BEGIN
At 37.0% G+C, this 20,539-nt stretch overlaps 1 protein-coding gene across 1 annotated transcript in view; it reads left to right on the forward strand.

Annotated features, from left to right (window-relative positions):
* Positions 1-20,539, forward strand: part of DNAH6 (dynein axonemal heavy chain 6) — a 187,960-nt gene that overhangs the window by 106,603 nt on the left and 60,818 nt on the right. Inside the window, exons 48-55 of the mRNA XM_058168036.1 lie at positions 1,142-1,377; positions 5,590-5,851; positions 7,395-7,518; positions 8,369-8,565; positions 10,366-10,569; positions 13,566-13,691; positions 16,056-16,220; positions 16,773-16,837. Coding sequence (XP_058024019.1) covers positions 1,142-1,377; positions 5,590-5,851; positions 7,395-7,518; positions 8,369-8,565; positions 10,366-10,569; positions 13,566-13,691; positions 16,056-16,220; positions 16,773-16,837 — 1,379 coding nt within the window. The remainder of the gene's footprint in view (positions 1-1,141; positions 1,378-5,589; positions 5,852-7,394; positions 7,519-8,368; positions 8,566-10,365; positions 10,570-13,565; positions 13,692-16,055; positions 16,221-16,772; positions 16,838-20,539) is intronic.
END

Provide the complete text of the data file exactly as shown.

At 37.0% G+C, this 20,539-nt stretch overlaps 1 protein-coding gene across 1 annotated transcript in view; it reads left to right on the forward strand.

Annotated features, from left to right (window-relative positions):
* Positions 1-20,539, forward strand: part of DNAH6 (dynein axonemal heavy chain 6) — a 187,960-nt gene that overhangs the window by 106,603 nt on the left and 60,818 nt on the right. Inside the window, exons 48-55 of the mRNA XM_058168036.1 lie at positions 1,142-1,377; positions 5,590-5,851; positions 7,395-7,518; positions 8,369-8,565; positions 10,366-10,569; positions 13,566-13,691; positions 16,056-16,220; positions 16,773-16,837. Coding sequence (XP_058024019.1) covers positions 1,142-1,377; positions 5,590-5,851; positions 7,395-7,518; positions 8,369-8,565; positions 10,366-10,569; positions 13,566-13,691; positions 16,056-16,220; positions 16,773-16,837 — 1,379 coding nt within the window. The remainder of the gene's footprint in view (positions 1-1,141; positions 1,378-5,589; positions 5,852-7,394; positions 7,519-8,368; positions 8,566-10,365; positions 10,570-13,565; positions 13,692-16,055; positions 16,221-16,772; positions 16,838-20,539) is intronic.